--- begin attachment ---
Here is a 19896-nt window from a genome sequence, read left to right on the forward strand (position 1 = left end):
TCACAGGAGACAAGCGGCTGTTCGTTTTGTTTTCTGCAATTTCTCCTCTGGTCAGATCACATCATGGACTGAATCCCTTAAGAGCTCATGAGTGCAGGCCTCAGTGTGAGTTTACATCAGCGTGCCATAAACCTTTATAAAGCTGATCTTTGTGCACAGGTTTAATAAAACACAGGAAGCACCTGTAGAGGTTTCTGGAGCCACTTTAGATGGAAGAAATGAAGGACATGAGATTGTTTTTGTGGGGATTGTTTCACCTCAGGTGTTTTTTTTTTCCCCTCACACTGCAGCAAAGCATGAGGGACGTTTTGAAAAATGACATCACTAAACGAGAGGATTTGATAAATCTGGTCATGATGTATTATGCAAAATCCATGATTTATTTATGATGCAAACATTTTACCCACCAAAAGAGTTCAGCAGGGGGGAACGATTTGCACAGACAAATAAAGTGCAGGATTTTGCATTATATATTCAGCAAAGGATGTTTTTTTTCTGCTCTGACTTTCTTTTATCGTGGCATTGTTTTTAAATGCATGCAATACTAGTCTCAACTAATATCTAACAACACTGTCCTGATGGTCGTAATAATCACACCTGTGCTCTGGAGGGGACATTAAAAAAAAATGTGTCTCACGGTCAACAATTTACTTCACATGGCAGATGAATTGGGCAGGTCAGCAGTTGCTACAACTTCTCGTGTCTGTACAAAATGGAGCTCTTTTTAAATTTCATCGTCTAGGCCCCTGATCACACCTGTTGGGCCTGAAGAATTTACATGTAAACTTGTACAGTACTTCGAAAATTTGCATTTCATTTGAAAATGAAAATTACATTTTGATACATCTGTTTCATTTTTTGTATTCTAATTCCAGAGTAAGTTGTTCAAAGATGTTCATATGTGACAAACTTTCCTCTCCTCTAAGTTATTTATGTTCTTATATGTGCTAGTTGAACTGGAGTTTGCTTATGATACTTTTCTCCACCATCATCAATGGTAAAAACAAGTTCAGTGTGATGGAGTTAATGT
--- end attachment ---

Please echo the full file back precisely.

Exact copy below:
Here is a 19896-nt window from a genome sequence, read left to right on the forward strand (position 1 = left end):
TCACAGGAGACAAGCGGCTGTTCGTTTTGTTTTCTGCAATTTCTCCTCTGGTCAGATCACATCATGGACTGAATCCCTTAAGAGCTCATGAGTGCAGGCCTCAGTGTGAGTTTACATCAGCGTGCCATAAACCTTTATAAAGCTGATCTTTGTGCACAGGTTTAATAAAACACAGGAAGCACCTGTAGAGGTTTCTGGAGCCACTTTAGATGGAAGAAATGAAGGACATGAGATTGTTTTTGTGGGGATTGTTTCACCTCAGGTGTTTTTTTTTTCCCCTCACACTGCAGCAAAGCATGAGGGACGTTTTGAAAAATGACATCACTAAACGAGAGGATTTGATAAATCTGGTCATGATGTATTATGCAAAATCCATGATTTATTTATGATGCAAACATTTTACCCACCAAAAGAGTTCAGCAGGGGGGAACGATTTGCACAGACAAATAAAGTGCAGGATTTTGCATTATATATTCAGCAAAGGATGTTTTTTTTCTGCTCTGACTTTCTTTTATCGTGGCATTGTTTTTAAATGCATGCAATACTAGTCTCAACTAATATCTAACAACACTGTCCTGATGGTCGTAATAATCACACCTGTGCTCTGGAGGGGACATTAAAAAAAAATGTGTCTCACGGTCAACAATTTACTTCACATGGCAGATGAATTGGGCAGGTCAGCAGTTGCTACAACTTCTCGTGTCTGTACAAAATGGAGCTCTTTTTAAATTTCATCGTCTAGGCCCCTGATCACACCTGTTGGGCCTGAAGAATTTACATGTAAACTTGTACAGTACTTCGAAAATTTGCATTTCATTTGAAAATGAAAATTACATTTTGATACATCTGTTTCATTTTTTGTATTCTAATTCCAGAGTAAGTTGTTCAAAGATGTTCATATGTGACAAACTTTCCTCTCCTCTAAGTTATTTATGTTCTTATATGTGCTAGTTGAACTGGAGTTTGCTTATGATACTTTTCTCCACCATCATCAATGGTAAAAACAAGTTCAGTGTGATGGAGTTAATGT